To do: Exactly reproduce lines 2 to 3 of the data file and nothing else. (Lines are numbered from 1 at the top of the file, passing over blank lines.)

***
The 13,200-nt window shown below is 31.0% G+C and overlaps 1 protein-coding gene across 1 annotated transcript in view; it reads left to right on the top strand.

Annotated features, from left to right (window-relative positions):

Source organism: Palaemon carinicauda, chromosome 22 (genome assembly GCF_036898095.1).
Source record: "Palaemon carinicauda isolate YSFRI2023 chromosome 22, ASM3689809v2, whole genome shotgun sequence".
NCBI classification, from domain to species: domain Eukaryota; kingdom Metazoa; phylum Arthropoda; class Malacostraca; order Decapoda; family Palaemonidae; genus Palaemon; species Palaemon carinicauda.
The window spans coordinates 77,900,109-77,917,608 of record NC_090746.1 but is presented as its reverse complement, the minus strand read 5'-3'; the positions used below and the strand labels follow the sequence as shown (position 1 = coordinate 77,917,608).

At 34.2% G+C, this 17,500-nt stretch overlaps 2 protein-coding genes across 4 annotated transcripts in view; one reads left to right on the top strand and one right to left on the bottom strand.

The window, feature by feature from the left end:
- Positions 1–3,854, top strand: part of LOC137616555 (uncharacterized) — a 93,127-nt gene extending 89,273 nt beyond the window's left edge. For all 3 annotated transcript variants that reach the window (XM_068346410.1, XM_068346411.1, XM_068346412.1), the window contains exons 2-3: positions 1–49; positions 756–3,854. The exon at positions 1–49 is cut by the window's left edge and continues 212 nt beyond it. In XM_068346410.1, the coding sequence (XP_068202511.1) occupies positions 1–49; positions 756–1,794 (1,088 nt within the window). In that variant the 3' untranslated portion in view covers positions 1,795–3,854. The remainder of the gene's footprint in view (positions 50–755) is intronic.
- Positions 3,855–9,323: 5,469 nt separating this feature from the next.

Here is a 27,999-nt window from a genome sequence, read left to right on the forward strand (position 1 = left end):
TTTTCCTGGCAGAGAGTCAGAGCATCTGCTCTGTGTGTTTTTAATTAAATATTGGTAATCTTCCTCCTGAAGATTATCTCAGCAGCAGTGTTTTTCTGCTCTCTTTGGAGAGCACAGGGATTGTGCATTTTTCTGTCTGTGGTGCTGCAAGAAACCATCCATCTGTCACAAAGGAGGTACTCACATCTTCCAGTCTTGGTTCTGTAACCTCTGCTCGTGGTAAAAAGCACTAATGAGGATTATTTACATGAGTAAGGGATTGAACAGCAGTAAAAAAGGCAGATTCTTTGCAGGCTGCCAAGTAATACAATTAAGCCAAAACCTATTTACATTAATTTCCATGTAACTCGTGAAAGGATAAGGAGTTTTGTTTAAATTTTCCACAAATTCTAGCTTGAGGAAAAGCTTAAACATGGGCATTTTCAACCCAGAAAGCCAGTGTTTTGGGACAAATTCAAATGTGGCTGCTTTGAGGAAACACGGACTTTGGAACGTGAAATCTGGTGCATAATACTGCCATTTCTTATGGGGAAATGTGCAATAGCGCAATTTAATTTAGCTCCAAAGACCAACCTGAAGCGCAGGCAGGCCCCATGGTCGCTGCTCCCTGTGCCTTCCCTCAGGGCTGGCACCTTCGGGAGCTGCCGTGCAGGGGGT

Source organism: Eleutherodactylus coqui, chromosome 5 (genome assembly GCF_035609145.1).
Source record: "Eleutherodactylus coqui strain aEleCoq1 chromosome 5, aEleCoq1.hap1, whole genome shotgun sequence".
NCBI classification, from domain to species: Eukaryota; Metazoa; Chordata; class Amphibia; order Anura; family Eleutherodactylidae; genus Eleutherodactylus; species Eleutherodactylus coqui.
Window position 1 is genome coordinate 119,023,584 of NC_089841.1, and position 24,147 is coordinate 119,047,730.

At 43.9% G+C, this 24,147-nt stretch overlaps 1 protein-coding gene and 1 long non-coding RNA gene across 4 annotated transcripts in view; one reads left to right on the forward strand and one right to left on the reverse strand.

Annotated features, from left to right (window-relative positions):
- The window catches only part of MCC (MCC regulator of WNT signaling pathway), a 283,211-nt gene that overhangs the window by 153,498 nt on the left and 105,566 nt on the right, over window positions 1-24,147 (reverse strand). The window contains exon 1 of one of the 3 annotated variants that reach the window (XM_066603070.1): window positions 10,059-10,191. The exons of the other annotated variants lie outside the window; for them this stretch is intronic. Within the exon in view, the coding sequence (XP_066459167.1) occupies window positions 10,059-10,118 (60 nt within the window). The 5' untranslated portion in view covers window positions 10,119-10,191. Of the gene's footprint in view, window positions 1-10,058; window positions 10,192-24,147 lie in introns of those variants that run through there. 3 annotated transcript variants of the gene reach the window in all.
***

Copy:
Annotated features, from left to right (window-relative positions):

Source organism: Palaemon carinicauda, chromosome 22 (genome assembly GCF_036898095.1).